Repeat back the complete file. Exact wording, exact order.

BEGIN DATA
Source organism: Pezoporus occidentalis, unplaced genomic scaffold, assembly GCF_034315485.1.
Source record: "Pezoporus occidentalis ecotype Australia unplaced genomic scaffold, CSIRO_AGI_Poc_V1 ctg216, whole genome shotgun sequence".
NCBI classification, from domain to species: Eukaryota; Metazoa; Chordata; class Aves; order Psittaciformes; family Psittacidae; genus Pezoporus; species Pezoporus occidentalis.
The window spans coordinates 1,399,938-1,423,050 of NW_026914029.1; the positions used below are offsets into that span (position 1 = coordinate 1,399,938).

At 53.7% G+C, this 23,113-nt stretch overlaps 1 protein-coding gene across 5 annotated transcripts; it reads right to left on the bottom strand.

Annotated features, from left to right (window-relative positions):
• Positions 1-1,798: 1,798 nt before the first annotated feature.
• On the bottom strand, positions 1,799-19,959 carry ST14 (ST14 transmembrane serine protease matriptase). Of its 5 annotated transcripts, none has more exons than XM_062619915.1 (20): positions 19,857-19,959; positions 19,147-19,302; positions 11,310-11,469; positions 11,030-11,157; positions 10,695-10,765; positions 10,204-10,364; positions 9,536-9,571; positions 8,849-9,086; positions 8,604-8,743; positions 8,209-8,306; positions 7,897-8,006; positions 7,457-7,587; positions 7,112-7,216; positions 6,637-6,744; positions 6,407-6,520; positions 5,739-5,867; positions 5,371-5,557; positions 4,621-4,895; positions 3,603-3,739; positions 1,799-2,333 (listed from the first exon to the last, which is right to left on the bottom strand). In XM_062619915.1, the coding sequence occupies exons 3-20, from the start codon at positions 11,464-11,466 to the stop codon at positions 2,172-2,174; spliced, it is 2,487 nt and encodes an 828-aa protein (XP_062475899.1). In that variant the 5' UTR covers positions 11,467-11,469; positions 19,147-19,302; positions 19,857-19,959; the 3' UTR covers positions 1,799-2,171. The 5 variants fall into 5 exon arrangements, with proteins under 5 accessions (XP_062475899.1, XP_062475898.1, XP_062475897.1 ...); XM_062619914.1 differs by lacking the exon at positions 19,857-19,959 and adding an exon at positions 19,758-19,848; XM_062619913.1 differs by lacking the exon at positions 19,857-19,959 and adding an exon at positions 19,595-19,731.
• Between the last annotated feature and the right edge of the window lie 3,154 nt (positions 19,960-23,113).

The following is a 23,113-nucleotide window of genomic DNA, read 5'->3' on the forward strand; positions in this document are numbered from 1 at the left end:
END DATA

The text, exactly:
Source organism: Pezoporus occidentalis, unplaced genomic scaffold, assembly GCF_034315485.1.
Source record: "Pezoporus occidentalis ecotype Australia unplaced genomic scaffold, CSIRO_AGI_Poc_V1 ctg216, whole genome shotgun sequence".
NCBI classification, from domain to species: Eukaryota; Metazoa; Chordata; class Aves; order Psittaciformes; family Psittacidae; genus Pezoporus; species Pezoporus occidentalis.
The window spans coordinates 1,399,938-1,423,050 of NW_026914029.1; the positions used below are offsets into that span (position 1 = coordinate 1,399,938).

At 53.7% G+C, this 23,113-nt stretch overlaps 1 protein-coding gene across 5 annotated transcripts; it reads right to left on the bottom strand.

Annotated features, from left to right (window-relative positions):
• Positions 1-1,798: 1,798 nt before the first annotated feature.
• On the bottom strand, positions 1,799-19,959 carry ST14 (ST14 transmembrane serine protease matriptase). Of its 5 annotated transcripts, none has more exons than XM_062619915.1 (20): positions 19,857-19,959; positions 19,147-19,302; positions 11,310-11,469; positions 11,030-11,157; positions 10,695-10,765; positions 10,204-10,364; positions 9,536-9,571; positions 8,849-9,086; positions 8,604-8,743; positions 8,209-8,306; positions 7,897-8,006; positions 7,457-7,587; positions 7,112-7,216; positions 6,637-6,744; positions 6,407-6,520; positions 5,739-5,867; positions 5,371-5,557; positions 4,621-4,895; positions 3,603-3,739; positions 1,799-2,333 (listed from the first exon to the last, which is right to left on the bottom strand). In XM_062619915.1, the coding sequence occupies exons 3-20, from the start codon at positions 11,464-11,466 to the stop codon at positions 2,172-2,174; spliced, it is 2,487 nt and encodes an 828-aa protein (XP_062475899.1). In that variant the 5' UTR covers positions 11,467-11,469; positions 19,147-19,302; positions 19,857-19,959; the 3' UTR covers positions 1,799-2,171. The 5 variants fall into 5 exon arrangements, with proteins under 5 accessions (XP_062475899.1, XP_062475898.1, XP_062475897.1 ...); XM_062619914.1 differs by lacking the exon at positions 19,857-19,959 and adding an exon at positions 19,758-19,848; XM_062619913.1 differs by lacking the exon at positions 19,857-19,959 and adding an exon at positions 19,595-19,731.
• Between the last annotated feature and the right edge of the window lie 3,154 nt (positions 19,960-23,113).

The following is a 23,113-nucleotide window of genomic DNA, read 5'->3' on the forward strand; positions in this document are numbered from 1 at the left end: